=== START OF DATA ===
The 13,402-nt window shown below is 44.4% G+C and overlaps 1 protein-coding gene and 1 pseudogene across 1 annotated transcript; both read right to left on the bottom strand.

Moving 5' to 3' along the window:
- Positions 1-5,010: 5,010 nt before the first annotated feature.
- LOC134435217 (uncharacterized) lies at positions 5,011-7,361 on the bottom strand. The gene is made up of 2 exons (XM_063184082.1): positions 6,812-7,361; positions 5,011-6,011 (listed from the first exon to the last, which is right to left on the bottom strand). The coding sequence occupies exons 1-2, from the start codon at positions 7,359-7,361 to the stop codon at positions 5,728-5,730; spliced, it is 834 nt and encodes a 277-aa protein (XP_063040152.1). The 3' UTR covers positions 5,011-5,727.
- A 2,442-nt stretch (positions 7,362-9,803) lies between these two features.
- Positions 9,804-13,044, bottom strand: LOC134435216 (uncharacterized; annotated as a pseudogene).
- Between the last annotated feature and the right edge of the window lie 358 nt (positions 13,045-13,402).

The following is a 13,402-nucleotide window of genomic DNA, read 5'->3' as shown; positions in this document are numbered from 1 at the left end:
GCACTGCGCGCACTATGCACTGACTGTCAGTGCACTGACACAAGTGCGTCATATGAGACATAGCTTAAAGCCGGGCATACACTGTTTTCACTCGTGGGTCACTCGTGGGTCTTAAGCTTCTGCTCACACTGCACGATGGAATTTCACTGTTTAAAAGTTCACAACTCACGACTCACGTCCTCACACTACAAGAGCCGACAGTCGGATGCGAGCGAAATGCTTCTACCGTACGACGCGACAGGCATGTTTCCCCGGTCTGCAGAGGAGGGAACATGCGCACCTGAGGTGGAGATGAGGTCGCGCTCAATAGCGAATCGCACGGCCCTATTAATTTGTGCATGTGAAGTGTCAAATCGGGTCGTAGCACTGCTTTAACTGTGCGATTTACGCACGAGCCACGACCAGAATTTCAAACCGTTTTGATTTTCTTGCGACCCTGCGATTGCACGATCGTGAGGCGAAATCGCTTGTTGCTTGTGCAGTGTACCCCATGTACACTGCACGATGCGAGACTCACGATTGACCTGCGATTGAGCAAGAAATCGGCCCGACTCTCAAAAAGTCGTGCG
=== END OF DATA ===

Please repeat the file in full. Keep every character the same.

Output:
The 13,402-nt window shown below is 44.4% G+C and overlaps 1 protein-coding gene and 1 pseudogene across 1 annotated transcript; both read right to left on the bottom strand.

Moving 5' to 3' along the window:
- Positions 1-5,010: 5,010 nt before the first annotated feature.
- LOC134435217 (uncharacterized) lies at positions 5,011-7,361 on the bottom strand. The gene is made up of 2 exons (XM_063184082.1): positions 6,812-7,361; positions 5,011-6,011 (listed from the first exon to the last, which is right to left on the bottom strand). The coding sequence occupies exons 1-2, from the start codon at positions 7,359-7,361 to the stop codon at positions 5,728-5,730; spliced, it is 834 nt and encodes a 277-aa protein (XP_063040152.1). The 3' UTR covers positions 5,011-5,727.
- A 2,442-nt stretch (positions 7,362-9,803) lies between these two features.
- Positions 9,804-13,044, bottom strand: LOC134435216 (uncharacterized; annotated as a pseudogene).
- Between the last annotated feature and the right edge of the window lie 358 nt (positions 13,045-13,402).

The following is a 13,402-nucleotide window of genomic DNA, read 5'->3' as shown; positions in this document are numbered from 1 at the left end:
GCACTGCGCGCACTATGCACTGACTGTCAGTGCACTGACACAAGTGCGTCATATGAGACATAGCTTAAAGCCGGGCATACACTGTTTTCACTCGTGGGTCACTCGTGGGTCTTAAGCTTCTGCTCACACTGCACGATGGAATTTCACTGTTTAAAAGTTCACAACTCACGACTCACGTCCTCACACTACAAGAGCCGACAGTCGGATGCGAGCGAAATGCTTCTACCGTACGACGCGACAGGCATGTTTCCCCGGTCTGCAGAGGAGGGAACATGCGCACCTGAGGTGGAGATGAGGTCGCGCTCAATAGCGAATCGCACGGCCCTATTAATTTGTGCATGTGAAGTGTCAAATCGGGTCGTAGCACTGCTTTAACTGTGCGATTTACGCACGAGCCACGACCAGAATTTCAAACCGTTTTGATTTTCTTGCGACCCTGCGATTGCACGATCGTGAGGCGAAATCGCTTGTTGCTTGTGCAGTGTACCCCATGTACACTGCACGATGCGAGACTCACGATTGACCTGCGATTGAGCAAGAAATCGGCCCGACTCTCAAAAAGTCGTGCG